Government approves more powers for country’s intelligence, tighter security at Prague’s international airport

Prague’s international airport, photo: CzechTourism

The Czech government on Monday approved measures which will give the country’s intelligence service greater powers in fighting terrorism and organized crime. It also released more money to equip Prague’s international airport with a face recognition system and other state-of-the-art security technology.

Bohuslav Sobotka, photo: Filip Jandourek
Security issues topped the agenda of Monday’s cabinet meeting and although Prime Minister Bohuslav Sobotka stressed that the planned changes had been in the pipeline for some time he admitted that the terrorist attacks in Paris had hastened their approval.

“The National Security Council has come to the conclusion that it is essential to bring the security system at Prague’s Vaclav Havel Airport up to modern security standards. The government has released 154 million crowns for the purchase of the most modern security systems, including the face recognition system already used at other European airports for recognizing passengers.”

Prague’s international airport, photo: CzechTourism
The face recognition system should be in place by the end of 2016 and other changes include upgrading and linking up security data bases and closer cooperation with foreign intelligence services. The premises of the airport will be more closely guarded and similar changes await the country’s smaller international airports in Karlovy Vary, Pardubice, Brno and Ostrava.

The government also earmarked an extra sixty million crowns for the country’s Intelligence Service BIS which will in future have easier access to suspect bank accounts and phone numbers in the fight against international terrorism and organized crime. The service has said the money will go to strengthen its operational teams, increase the number of specialists and acquire state of the art security technology.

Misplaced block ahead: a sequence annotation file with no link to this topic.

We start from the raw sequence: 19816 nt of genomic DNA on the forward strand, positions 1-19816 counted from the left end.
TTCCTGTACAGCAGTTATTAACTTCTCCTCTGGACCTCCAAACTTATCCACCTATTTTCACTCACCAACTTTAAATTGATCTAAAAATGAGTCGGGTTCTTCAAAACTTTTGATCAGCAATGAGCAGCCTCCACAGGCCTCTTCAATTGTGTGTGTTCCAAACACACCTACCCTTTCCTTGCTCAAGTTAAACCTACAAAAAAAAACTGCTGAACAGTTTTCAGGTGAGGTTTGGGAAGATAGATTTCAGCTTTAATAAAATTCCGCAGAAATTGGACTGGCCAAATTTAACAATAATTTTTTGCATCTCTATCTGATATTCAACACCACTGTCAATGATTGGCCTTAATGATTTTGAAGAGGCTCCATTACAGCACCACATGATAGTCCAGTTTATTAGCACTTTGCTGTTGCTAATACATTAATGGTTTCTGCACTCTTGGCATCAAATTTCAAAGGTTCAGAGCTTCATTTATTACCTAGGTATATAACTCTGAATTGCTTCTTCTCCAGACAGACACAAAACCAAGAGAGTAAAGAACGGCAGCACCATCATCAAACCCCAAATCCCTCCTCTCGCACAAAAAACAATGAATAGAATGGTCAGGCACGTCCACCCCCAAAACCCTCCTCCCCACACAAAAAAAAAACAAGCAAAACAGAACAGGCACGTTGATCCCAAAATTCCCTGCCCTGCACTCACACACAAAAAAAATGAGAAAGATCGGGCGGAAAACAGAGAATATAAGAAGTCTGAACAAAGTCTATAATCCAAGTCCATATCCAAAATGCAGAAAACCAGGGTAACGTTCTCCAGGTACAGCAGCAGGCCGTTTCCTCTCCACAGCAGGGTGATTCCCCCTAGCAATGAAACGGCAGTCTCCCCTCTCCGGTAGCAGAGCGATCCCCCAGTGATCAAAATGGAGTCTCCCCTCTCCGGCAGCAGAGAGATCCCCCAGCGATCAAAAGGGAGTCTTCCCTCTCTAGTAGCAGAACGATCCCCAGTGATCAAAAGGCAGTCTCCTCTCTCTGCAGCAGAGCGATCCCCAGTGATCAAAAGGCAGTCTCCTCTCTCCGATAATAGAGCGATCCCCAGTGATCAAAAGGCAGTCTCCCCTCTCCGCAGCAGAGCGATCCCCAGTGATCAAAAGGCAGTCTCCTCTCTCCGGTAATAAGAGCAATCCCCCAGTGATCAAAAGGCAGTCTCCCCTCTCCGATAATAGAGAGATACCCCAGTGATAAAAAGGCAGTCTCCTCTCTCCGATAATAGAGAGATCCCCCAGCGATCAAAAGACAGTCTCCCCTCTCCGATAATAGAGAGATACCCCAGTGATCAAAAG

The proposed plan which was drafted in close cooperation with the National Security Council met with unanimous approval from all three coalition parties. Speaking on behalf of the Christian Democrats, Agriculture Minister Marian Jurecka said that in view of the increased risk of terrorist attacks on the Continent the said measures were inevitable.

Marián Jurečka, photo: Filip Jandourek
“Of course someone could perceive this as in invasion into people’s privacy, but if we are to handle the security risks effectively, we need to make certain information available. It is of course essential to keep an eye on who has access to this sensitive information within the BIS intelligence service.”

The government has already indicated that it also plans to introduce changes in the body which supervises the work of the intelligence service, bringing it under closer control.